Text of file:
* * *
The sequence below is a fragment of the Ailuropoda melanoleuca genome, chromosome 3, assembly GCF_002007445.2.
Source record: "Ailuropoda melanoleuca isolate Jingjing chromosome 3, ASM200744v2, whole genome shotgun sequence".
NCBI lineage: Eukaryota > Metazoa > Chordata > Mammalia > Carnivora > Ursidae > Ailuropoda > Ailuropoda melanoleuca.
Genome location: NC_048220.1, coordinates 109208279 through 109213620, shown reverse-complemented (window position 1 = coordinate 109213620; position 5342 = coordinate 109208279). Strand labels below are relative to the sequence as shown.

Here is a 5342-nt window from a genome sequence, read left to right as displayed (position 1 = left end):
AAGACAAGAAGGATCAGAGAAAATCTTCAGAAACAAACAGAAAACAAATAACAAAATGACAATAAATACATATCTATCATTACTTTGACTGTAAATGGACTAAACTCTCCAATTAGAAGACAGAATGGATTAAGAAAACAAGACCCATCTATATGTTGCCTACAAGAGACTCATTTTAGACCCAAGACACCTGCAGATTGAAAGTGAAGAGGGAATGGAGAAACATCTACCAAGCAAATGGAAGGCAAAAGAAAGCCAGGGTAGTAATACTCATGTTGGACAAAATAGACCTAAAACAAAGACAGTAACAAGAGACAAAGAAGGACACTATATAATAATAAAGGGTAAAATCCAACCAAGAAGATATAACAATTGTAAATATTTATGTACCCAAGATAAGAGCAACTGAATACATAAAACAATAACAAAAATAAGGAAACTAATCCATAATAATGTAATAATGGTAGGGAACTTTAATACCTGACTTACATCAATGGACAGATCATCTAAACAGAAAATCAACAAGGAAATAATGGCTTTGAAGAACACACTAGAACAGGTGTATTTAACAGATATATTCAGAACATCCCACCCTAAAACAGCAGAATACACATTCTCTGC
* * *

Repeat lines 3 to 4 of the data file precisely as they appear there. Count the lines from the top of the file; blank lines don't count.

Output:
NCBI lineage: Eukaryota > Metazoa > Chordata > Mammalia > Carnivora > Ursidae > Ailuropoda > Ailuropoda melanoleuca.
Genome location: NC_048220.1, coordinates 109208279 through 109213620, shown reverse-complemented (window position 1 = coordinate 109213620; position 5342 = coordinate 109208279). Strand labels below are relative to the sequence as shown.